New Scientist: Why atheists think harder than other folk. Huh?

They’re more humble too. From Graham Lawton at New Scientist: Almost everybody who has ever lived has believed in some kind of deity. Even in today’s enlightened and materialistic times, atheism remains a minority pursuit requiring hard intellectual graft. Even committed atheists easily fall prey to supernatural ideas. Religious… More. After you’ve picked yourself up off the floor from laughing, you might want to note the post-modern rise in superstition and bunkum, generally. See also: If naturalism can explain religion, why does it get so many basic facts wrong? and Lay off Graham Lawton (more on the New Scientist “Darwin was wrong” article) (2009) A New Scientist editor acknowledges that the riddle of free will is unsolved (2011) Collectively, New Read More ›

A review of remarkable cases of people’s minds functioning despite brain damage

Abstract: Neuroscientists typically assume that human mental functions are generated by the brain and that its structural elements, including the different cell layers and tissues that form the neocortex, play specific roles in this complex process. Different functional units are thought to complement one another to create an integrated self-awareness or episodic memory. Still, findings that pertain to brain dysplasia and brain lesions indicate that in some individuals there is a considerable discrepancy between the cerebral structures and cognitive functioning. This seems to question the seemingly well-defined role of these brain structures. This article provides a review of such remarkable cases. It contains overviews of noteworthy aspects of hydrocephalus, hemihydranencephaly, hemispherectomy, and certain abilities of “savants.” We add considerations on Read More ›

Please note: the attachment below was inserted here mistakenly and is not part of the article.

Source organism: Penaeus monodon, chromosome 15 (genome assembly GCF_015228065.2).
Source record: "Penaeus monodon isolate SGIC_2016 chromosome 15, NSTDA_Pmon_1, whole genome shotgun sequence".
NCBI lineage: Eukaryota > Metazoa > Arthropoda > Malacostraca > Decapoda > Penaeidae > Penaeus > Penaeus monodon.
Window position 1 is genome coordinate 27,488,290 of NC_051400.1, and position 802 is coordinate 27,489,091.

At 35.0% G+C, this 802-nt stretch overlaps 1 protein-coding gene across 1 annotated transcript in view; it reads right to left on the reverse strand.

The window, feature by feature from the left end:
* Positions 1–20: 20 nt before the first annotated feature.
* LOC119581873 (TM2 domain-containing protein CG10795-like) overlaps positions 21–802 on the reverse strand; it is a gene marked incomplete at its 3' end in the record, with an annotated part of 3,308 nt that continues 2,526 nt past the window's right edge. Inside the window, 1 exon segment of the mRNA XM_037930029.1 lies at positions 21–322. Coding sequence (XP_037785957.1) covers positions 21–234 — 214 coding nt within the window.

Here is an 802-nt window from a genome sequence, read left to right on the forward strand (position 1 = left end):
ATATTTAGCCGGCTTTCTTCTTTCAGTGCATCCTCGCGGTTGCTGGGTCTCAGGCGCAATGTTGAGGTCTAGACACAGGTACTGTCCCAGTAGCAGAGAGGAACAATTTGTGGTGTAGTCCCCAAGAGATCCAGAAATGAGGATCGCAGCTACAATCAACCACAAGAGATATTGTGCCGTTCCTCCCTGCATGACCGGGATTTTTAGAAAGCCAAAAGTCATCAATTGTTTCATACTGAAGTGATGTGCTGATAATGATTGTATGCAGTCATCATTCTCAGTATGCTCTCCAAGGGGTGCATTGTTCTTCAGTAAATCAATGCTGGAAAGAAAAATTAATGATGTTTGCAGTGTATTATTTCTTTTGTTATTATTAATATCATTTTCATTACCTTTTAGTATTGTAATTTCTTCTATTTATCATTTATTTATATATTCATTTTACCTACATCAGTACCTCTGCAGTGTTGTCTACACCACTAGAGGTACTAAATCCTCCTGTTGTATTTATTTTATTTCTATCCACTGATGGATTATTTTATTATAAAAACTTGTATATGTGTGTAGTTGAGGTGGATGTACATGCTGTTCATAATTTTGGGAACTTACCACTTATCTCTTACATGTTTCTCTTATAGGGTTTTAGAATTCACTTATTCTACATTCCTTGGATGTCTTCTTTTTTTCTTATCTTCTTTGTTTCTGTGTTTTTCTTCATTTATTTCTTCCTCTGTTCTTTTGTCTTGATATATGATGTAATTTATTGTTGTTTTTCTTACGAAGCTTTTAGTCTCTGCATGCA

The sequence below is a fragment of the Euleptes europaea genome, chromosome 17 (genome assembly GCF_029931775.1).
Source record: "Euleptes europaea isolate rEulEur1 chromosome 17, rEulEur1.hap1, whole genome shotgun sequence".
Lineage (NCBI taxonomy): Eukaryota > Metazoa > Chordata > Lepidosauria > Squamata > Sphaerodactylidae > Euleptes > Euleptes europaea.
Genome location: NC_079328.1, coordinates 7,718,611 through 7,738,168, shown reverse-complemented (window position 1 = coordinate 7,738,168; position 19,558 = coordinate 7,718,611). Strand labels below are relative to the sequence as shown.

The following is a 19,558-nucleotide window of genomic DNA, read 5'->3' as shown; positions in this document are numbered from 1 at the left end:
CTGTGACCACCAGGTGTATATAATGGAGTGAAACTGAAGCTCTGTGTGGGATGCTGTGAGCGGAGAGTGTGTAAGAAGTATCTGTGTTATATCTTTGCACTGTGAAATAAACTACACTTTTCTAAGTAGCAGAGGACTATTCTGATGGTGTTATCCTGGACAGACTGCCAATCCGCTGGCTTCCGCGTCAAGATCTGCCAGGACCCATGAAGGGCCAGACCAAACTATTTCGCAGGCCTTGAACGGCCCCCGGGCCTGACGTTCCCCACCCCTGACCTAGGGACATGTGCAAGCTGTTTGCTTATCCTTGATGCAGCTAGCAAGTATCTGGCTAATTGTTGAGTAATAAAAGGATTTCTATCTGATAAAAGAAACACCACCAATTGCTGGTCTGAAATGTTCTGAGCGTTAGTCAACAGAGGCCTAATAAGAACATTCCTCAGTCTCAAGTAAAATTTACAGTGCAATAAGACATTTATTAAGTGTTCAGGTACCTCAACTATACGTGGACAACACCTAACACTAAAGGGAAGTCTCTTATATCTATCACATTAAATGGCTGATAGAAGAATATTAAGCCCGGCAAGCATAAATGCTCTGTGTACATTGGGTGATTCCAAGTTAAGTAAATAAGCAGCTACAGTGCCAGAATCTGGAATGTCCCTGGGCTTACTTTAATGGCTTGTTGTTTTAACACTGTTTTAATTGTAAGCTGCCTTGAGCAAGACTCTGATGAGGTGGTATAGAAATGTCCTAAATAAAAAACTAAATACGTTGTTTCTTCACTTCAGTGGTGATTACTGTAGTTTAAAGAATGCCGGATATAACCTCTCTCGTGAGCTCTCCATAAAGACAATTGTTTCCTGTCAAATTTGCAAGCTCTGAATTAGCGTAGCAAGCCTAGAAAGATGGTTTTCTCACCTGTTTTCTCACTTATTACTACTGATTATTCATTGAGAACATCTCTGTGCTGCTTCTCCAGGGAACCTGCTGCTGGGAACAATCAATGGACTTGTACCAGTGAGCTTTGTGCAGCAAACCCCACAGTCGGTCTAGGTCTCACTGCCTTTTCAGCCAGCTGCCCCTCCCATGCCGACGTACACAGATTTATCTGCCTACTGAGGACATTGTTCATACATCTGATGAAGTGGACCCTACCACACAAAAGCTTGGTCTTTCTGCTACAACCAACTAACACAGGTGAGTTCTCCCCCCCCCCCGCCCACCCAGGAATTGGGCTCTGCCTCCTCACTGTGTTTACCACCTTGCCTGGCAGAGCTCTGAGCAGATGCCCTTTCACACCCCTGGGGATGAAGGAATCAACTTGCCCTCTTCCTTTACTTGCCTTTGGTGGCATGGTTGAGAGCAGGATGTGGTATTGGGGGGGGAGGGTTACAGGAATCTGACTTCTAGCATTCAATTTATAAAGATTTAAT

Down syndrome: It turns out there are human beings in there…

From Coner Friedersdorf at the Atlantic: ‘I Am a Man With Down Syndrome and My Life Is Worth Living’ Last week, the actor, Special Olympian, and advocate Frank Stephens gave this testimony to Congress: “I am a man with Down syndrome and my life is worth living.” In fact, he went farther: “I have a great life!” For those conceived with his developmental disability, it is the best and worst of times. “The life expectancy for someone born with Down syndrome has increased from twenty-five in the early 1980s to more than fifty today,” Caitrin Keiper writes in The New Atlantis. “In many other ways as well, a child born with Down syndrome today has brighter prospects than at any Read More ›

Film night with Philip Cunningham: Atheists’ reasons for not believing in God are not scientific, and more…

He offers assorted notes… In a compiled video of 50 elite scientists, no scientific evidence was ever presented for atheism but their arguments were philosophical and theological, i.e. ‘their typical arguments are rather common and shallow – god of the gaps and the existence of evil.’ Elite Scientists Don’t Have Elite Reasons for Being Atheists: (November 8, 2016) Excerpt: Dr. Jonathan Pararejasingham has compiled a video of elite scientists and scholars to make the connection between atheism and science. Unfortunately for Pararejasingham, once you get past the self-identification of these scholars as non-believers, there is simply very little there to justify the belief in atheism…. What I found was 50 elite scientists expressing their personal opinions, but none had some Read More ›